Short term outcomes of term neonates admitted with perinatal asphyxia in Kenyatta National Hospital newborn unit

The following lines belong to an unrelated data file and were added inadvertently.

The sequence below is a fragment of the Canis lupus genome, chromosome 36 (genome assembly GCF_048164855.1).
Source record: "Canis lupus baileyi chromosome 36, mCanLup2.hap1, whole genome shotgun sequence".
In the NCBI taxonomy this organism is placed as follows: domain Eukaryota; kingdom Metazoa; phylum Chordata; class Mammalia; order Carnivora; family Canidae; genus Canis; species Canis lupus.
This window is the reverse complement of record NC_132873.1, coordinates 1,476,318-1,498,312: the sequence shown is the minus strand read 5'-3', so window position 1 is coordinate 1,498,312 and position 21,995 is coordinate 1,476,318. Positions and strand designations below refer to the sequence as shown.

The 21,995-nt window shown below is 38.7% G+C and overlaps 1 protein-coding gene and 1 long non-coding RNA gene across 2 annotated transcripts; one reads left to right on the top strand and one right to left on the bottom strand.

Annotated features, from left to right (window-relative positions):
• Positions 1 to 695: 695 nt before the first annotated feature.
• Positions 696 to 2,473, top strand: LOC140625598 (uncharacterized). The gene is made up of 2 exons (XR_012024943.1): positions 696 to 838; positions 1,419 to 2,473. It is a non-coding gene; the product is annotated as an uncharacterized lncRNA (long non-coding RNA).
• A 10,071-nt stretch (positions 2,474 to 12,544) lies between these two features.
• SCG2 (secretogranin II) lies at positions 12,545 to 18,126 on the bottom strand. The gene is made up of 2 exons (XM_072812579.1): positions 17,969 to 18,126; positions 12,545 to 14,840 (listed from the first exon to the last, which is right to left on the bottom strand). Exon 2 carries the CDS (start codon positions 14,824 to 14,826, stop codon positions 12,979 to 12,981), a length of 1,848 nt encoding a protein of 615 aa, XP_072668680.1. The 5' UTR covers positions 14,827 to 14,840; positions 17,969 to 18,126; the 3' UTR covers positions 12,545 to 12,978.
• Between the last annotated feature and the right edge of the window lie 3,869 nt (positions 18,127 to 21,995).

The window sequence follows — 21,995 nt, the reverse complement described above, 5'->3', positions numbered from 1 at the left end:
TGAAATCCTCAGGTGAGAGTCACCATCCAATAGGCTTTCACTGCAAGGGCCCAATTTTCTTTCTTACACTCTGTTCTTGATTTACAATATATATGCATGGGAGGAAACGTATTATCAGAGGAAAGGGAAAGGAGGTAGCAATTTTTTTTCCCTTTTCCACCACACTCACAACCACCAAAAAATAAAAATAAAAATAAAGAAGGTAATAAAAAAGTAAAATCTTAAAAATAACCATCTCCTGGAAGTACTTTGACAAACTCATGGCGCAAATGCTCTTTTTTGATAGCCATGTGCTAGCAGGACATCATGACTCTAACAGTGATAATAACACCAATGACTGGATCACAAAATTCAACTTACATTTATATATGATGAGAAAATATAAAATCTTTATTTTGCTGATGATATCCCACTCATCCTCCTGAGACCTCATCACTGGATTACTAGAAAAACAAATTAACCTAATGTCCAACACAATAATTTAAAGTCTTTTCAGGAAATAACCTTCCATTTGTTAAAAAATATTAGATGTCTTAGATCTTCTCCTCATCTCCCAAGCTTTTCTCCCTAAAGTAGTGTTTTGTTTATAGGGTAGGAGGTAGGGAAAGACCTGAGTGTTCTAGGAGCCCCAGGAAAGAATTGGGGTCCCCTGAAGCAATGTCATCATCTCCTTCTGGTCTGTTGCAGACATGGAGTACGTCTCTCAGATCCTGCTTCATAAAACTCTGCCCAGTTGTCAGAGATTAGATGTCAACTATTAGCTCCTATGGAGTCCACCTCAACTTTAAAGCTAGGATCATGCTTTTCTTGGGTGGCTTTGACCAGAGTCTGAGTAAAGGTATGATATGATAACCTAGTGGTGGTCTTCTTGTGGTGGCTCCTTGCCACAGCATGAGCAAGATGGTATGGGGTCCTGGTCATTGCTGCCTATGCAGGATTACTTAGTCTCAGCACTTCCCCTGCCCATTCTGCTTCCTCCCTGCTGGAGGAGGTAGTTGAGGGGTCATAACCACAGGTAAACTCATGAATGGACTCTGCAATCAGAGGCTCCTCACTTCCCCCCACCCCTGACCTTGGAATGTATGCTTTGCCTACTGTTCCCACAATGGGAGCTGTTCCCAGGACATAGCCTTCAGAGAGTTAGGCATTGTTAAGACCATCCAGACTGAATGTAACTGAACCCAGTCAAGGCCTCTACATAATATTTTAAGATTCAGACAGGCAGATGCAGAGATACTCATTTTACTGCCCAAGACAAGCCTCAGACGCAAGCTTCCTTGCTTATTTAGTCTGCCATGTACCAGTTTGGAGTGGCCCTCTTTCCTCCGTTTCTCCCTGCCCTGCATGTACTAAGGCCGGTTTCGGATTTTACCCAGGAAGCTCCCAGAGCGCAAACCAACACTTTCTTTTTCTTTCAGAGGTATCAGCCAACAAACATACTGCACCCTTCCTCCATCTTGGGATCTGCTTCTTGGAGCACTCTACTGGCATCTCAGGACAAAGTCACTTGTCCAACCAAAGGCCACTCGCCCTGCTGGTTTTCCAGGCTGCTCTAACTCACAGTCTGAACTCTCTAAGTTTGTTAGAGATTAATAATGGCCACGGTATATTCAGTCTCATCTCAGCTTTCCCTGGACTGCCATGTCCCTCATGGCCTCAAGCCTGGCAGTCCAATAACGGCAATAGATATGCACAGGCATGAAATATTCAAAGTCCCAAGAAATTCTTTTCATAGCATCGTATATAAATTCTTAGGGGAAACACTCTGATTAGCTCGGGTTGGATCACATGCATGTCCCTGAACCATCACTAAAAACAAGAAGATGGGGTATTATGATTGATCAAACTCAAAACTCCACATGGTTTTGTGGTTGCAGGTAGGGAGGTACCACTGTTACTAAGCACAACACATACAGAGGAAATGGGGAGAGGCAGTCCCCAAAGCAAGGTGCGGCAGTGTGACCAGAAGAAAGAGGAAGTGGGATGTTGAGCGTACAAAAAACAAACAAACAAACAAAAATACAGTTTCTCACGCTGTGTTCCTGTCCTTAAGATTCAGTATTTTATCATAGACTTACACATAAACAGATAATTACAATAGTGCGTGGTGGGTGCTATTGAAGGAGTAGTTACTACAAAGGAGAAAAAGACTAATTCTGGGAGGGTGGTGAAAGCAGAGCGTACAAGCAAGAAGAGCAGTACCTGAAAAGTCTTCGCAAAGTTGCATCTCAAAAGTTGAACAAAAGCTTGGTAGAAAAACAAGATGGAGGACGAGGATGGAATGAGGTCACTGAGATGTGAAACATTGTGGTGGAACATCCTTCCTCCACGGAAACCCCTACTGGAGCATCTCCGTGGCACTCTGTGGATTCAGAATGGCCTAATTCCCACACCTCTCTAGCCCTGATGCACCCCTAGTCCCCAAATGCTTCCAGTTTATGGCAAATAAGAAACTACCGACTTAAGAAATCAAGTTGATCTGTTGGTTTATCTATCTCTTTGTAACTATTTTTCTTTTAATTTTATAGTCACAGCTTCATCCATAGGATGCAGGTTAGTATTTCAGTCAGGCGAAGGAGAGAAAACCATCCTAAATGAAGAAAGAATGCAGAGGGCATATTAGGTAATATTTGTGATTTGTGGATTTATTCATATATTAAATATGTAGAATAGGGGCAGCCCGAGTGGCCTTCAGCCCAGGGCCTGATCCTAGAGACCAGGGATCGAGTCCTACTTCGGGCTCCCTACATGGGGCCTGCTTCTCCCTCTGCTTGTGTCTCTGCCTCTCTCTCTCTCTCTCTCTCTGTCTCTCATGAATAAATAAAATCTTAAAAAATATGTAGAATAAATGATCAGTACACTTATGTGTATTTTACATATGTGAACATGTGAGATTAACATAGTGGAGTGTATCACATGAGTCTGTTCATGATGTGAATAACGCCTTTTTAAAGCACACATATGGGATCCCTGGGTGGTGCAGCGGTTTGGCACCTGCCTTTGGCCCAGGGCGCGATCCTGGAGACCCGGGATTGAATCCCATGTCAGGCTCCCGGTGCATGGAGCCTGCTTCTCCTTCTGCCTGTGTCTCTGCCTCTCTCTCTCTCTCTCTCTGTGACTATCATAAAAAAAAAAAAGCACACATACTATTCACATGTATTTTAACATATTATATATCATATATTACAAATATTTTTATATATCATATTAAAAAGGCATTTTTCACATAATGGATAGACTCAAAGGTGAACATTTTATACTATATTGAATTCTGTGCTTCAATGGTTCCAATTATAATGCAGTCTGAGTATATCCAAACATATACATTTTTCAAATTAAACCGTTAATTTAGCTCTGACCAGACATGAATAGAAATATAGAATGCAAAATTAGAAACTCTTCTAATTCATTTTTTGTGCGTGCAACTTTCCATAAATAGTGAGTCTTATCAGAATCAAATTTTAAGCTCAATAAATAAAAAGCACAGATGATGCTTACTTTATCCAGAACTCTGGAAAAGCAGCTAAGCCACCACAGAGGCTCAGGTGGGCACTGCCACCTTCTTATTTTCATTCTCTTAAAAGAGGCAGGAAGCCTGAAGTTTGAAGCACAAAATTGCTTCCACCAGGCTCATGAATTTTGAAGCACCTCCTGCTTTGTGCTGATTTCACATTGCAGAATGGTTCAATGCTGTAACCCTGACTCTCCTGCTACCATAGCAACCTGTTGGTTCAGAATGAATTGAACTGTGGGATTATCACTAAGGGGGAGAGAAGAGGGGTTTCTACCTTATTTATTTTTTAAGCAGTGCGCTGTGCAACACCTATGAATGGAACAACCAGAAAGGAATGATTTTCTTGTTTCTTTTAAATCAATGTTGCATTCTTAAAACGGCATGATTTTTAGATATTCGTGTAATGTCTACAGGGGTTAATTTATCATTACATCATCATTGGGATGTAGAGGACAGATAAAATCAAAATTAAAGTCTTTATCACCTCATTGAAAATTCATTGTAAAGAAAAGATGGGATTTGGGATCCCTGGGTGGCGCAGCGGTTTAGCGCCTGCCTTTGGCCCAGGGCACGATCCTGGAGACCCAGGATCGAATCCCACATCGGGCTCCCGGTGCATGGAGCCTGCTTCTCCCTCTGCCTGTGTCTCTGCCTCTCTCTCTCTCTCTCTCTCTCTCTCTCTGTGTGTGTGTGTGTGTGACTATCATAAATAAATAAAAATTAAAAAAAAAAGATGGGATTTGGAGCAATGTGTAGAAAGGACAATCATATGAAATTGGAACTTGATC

Background:Perinatal asphyxia contributes significantly to perinatal morbidity and mortality especially in resource poor countries. In Kenyatta National Hospital (KNH) perinatal asphyxia on an average accounts for 20% of the weekly admissions to the Newborn Unit (NBU). The short term outcomes and factors associated with adverse outcome have not been established. Study objectives To determine the short term outcomes and the factors associated with adverse outcomes in term babies with perinatal asphyxia in KNH NBU. Methods A hospital based short longitudinal survey study, was carried out at the Newborn Unit, Kenyatta National Hospital during the period of 6 months from June 2010 to November 2010. All term neonates with the diagnosis of perinatal asphyxia based on failure to initiate and sustain breathing at birth PLUS clinical evidence of hypoxic ischemic encephalopathy were eligible for inclusion. Neonates were evaluated clinically every 24 hours for the first 7 days of the neonate's life for the primary outcomes of clinical improvement, persistence of abnormal neurological signs or death by day 7 of life. Results 119 neonates were enrolled into the study. By day 7 of life, 31.1 % of infants with perinatal asphyxia had died and another 31.1% continued treatment. The rest of the infants (37.8%) had been discharged from the hospital with 6.7% being infants discharged with neurologic sequelae and 31.1 % discharged with no neurologic sequelae. Babies had increased risk of adverse outcome if their mothers' were unemployed, P< 0.001, education level below secondary, P<O.OOI or had less than two Antenatal Clinic visits (ANC), P< 0.001. Delivery outside KNH, prolonged labour, lack of resuscitation with Bag Valve Mask (BVM) and presence of seizures were also associated with adverse outcome (P<O.OOl) CONCLUSION At KNH NBV, perinatal asphyxia has a poor outcome with a mortality of 31.1 % by day 7 of life and a further 31.1 % continuing treatment beyond day 7 for complications of asphyxia .The rest of the infants (37.8%) were discharged from the hospital with 6.7% being discharged with neurologic sequelae and 31.1 % discharged with no sequelae. Babies had increased risk of death if they were delivered outside KNH, had an Apgar score ofless than 3 at five minutes, had seizures and if their mothers' were unemployed, had education level below secondary or attended ANC:::; 2 times. Other factors include prolonged labour and lack of resuscitation with BVM Recommendations In a resource constrained country like Kenya, efforts should be put on preventing birth asphyxia through sensitizing mothers/communities on the need for regular ANC visits and delivery in good health institutions. Follow up study should be done on the long term outcome of babies with moderate and severe asphyxia discharged from the newborn unit.